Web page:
Ballin’ on a Budget AKA Being Good at Being Broke

Ballin’ on a Budget AKA Being Good at Being Broke

Anyone who’s ever been to uni or known a uni student will know one thing: we are always broke. No matter how much we work or how little buy, we never have money. So being at uni for two years and living out of home for two and half years (on the complete other end of the country to my family), I have become quite good at being broke.

I’ve learnt how and where to cut my spending so I save almost a third of my fortnightly income, every fortnight. Let’s begin with the obvious…

What are you are spending your money on?
My biggest tip to work this out isn’t just to think about it for five minutes and move on. Actually go through your last month’s bank statement and write it down everything you’ve spent money on (every. single. thing. No cheating because you don’t want to acknowledge that you spend $50 a week on nuggets).

Now, get your diary or a planner and write out anything that is direct debited out of and into your account for the next two weeks (think gym payments, private health insurance, loan repayments and even your income from work) on the days they come out.

good at being broke

Ballin’ on a Budget – Good at Being Broke

Here comes the hard part…. Think of how much play money you want for that two weeks (for emergency coffee’s or whatever) and halve it. Yep. Halve it. Take that amount out in cash and stash your cards away for two weeks.

Now I know what you’re thinking; ‘but I need my card for emergencies’. Bulls**t (in the politest way possible). What actual emergencies are you going to come across where you need access to all of your money right then and there? None. Its comfort for you, that’s all.

For the next two weeks every time you go to spend your pocket money and you see it slowly dwindling with every purchase you will start to second guess your unnecessary purchases which is annoying to start with, but then you realise where your money is being wasted.

Do this for two weeks and see how you go. You might realise that your pocket money was actually enough for you which is great! Keep going. Or you might realise you only need another $10 to get you through a fortnight without going insane. Keep going. I promise you will save money.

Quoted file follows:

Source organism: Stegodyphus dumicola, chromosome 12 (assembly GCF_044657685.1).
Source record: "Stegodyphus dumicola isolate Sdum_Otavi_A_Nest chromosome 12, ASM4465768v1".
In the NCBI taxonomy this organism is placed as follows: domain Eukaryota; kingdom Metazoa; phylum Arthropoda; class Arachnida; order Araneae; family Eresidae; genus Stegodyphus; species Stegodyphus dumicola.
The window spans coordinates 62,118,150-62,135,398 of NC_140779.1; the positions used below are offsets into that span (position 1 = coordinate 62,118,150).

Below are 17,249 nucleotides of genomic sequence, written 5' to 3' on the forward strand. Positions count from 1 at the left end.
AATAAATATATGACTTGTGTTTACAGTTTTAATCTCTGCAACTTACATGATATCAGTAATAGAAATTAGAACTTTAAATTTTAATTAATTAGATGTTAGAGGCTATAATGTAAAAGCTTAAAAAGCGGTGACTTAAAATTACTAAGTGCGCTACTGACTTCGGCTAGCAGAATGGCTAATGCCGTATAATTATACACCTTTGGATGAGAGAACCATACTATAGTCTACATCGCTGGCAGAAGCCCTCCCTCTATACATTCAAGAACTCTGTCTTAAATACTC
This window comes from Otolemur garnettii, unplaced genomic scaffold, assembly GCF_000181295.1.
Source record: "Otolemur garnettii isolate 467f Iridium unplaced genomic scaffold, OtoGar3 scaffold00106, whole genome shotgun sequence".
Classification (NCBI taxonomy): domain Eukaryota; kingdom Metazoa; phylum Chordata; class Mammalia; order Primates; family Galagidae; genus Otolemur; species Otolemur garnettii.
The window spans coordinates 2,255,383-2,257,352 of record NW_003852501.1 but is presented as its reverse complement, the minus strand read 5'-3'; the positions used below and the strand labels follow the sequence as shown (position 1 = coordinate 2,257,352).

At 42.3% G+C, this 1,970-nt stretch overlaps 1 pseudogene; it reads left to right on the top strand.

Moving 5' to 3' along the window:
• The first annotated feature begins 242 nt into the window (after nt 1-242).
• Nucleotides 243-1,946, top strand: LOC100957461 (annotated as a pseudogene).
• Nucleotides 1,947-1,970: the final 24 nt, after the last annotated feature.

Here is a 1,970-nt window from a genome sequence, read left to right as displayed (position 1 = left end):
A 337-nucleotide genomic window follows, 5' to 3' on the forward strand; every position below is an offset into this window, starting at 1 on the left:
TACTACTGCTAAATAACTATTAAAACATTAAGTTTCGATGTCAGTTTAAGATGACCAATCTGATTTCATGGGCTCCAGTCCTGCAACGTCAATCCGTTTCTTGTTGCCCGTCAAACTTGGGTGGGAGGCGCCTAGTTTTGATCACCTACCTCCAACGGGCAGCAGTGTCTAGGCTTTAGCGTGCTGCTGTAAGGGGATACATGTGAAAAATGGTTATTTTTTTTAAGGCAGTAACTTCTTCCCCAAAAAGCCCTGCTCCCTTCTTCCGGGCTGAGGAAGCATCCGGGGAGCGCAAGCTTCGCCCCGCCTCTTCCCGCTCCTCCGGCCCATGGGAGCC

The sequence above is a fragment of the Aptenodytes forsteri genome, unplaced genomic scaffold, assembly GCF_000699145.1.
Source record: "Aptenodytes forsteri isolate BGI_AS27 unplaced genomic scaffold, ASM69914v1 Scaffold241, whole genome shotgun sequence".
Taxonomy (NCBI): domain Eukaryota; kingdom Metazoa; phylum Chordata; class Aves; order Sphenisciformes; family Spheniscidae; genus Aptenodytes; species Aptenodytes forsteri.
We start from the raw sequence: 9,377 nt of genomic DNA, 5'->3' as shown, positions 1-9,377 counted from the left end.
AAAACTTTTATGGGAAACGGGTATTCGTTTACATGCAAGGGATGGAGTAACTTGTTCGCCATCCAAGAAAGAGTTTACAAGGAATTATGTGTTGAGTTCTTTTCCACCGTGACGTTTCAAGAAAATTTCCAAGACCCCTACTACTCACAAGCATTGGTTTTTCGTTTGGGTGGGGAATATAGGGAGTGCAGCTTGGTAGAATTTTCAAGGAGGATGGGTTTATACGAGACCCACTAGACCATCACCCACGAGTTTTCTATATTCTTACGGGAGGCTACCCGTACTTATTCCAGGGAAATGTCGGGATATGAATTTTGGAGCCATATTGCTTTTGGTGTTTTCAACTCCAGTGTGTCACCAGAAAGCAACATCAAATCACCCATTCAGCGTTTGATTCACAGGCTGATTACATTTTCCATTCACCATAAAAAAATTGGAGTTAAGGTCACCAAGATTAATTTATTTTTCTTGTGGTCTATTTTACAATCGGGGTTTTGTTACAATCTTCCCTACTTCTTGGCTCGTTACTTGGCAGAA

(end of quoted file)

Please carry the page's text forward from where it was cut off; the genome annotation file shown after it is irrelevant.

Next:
Lastly! Try not to over budget just so that you ‘don’t go over’. For example: don’t budget $400 for groceries when you’re a single person who only usually spends $80 a week on food. That’s just silly. Go as strict as you can to start with and see if you can do it. Then allow yourself more money where you need it.

I have become a pro at cutting out anything unnecessary. Seriously, I don’t get my nails done, my hair gets cut twice a year if I’m lucky, I probably go out for drinks three or four times a year and eating out is only for special occasions. If you want to save for something you really have to cut back anything that is unnecessary. The more you can cut back, the less time you need to budget so strictly so really try your best!

Another area I think I’ve mastered (in terms of spending as little as possible) is groceries.

When my boyfriend and I started living together (almost two years ago) I helped him with his budget. I told him that we could make our weekly food budget $100 between us ($50 each) and still eat health-ily (is that even a word?). Did he believe me? No. Did we do it? YES! Even better, about three months ago I decided to try and get that figure lower and increase our healthy food intake…. Do you think I was able to do it? Heck yes I was! And I still am doing it to this day.

Our weekly groceries now cost us $70-$80 between us (a tiny $35-$40 each a week on groceries).


good at being broke


Ballin’ on a Budget – Good at Being Broke

My trade secret: buy 80% of your food from markets (cheap markets not fancy markets – I shop at Queen Vic markets in Melbourne) and only what you can’t get there buy from the super market. Our weekly shop breaks down like this: $30 cash to take to the markets for fruit and vegetables (any change goes in our ‘date night’ jar – awwww cute), and up to $40 for meat, eggs and random cupboard things like rice paper, coconut water and things like toiletries/laundry powder etc.


good at being broke


Honestly, markets are so cheap. Admittedly, some markets are overpriced so you may have to do your research but have a look at the photo’s below to see my last three weekly shops, all have been under $30.


good at being broke

$28 worth of delicious fresh fruit and veg!

good at being broke

Another week we only spent $28

good at being broke

This week was only $25! That’s $12.50 each for a week worth of food!

Ballin’ on a Budget – Good at Being Broke

Shopping this way has also allowed us to eat more vegetables in our meals instead of basing our meals around meat and carbs so we’re saving money and eating better… who would have even thought that was possible!

Another thing that is important when moolah isn’t exactly all around (and you always gotta eat obviously) is be prepared for your day! Know what you’ve got on, when you have to be places and how much/what food you will need while you’re out. Being stuck without food when you’re not at home is going to lead you straight to using money that you didn’t need to use.

Carrot sticks, fruit, almonds, even a can a tuna in your bag will save you until you get home – unless that’s all you take on a full day out of the house… anyway! You get the idea.

Like they say: failing to prepare is preparing to fail. On that cliché note, this not-so-broke uni student is going to stop now.

I hope these tips will help you a bit with your savings!

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